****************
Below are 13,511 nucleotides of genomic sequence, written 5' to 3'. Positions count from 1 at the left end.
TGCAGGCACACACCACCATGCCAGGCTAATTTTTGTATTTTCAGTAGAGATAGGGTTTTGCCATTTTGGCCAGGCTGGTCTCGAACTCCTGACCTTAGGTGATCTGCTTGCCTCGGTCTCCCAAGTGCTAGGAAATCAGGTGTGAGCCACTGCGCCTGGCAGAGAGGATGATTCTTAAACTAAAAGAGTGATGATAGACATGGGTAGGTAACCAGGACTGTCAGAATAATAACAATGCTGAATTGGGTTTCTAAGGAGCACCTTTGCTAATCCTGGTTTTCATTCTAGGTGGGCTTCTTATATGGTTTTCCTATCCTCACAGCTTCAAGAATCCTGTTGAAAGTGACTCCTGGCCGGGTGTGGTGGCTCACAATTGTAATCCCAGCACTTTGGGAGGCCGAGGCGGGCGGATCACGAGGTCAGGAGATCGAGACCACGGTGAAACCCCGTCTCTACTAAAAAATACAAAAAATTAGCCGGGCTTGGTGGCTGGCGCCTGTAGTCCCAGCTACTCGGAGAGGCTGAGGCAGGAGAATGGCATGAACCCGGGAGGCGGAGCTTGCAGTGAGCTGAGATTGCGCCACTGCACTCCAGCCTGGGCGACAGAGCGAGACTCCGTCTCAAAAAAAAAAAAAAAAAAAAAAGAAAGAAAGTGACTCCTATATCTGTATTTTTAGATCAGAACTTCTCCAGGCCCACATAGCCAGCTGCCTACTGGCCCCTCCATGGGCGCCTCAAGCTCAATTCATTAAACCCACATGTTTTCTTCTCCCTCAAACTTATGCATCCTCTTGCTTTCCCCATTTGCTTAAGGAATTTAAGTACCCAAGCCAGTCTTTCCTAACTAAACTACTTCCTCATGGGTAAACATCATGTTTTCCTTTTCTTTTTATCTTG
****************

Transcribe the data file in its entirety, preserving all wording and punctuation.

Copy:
Below are 13,511 nucleotides of genomic sequence, written 5' to 3'. Positions count from 1 at the left end.
TGCAGGCACACACCACCATGCCAGGCTAATTTTTGTATTTTCAGTAGAGATAGGGTTTTGCCATTTTGGCCAGGCTGGTCTCGAACTCCTGACCTTAGGTGATCTGCTTGCCTCGGTCTCCCAAGTGCTAGGAAATCAGGTGTGAGCCACTGCGCCTGGCAGAGAGGATGATTCTTAAACTAAAAGAGTGATGATAGACATGGGTAGGTAACCAGGACTGTCAGAATAATAACAATGCTGAATTGGGTTTCTAAGGAGCACCTTTGCTAATCCTGGTTTTCATTCTAGGTGGGCTTCTTATATGGTTTTCCTATCCTCACAGCTTCAAGAATCCTGTTGAAAGTGACTCCTGGCCGGGTGTGGTGGCTCACAATTGTAATCCCAGCACTTTGGGAGGCCGAGGCGGGCGGATCACGAGGTCAGGAGATCGAGACCACGGTGAAACCCCGTCTCTACTAAAAAATACAAAAAATTAGCCGGGCTTGGTGGCTGGCGCCTGTAGTCCCAGCTACTCGGAGAGGCTGAGGCAGGAGAATGGCATGAACCCGGGAGGCGGAGCTTGCAGTGAGCTGAGATTGCGCCACTGCACTCCAGCCTGGGCGACAGAGCGAGACTCCGTCTCAAAAAAAAAAAAAAAAAAAAAAGAAAGAAAGTGACTCCTATATCTGTATTTTTAGATCAGAACTTCTCCAGGCCCACATAGCCAGCTGCCTACTGGCCCCTCCATGGGCGCCTCAAGCTCAATTCATTAAACCCACATGTTTTCTTCTCCCTCAAACTTATGCATCCTCTTGCTTTCCCCATTTGCTTAAGGAATTTAAGTACCCAAGCCAGTCTTTCCTAACTAAACTACTTCCTCATGGGTAAACATCATGTTTTCCTTTTCTTTTTATCTTG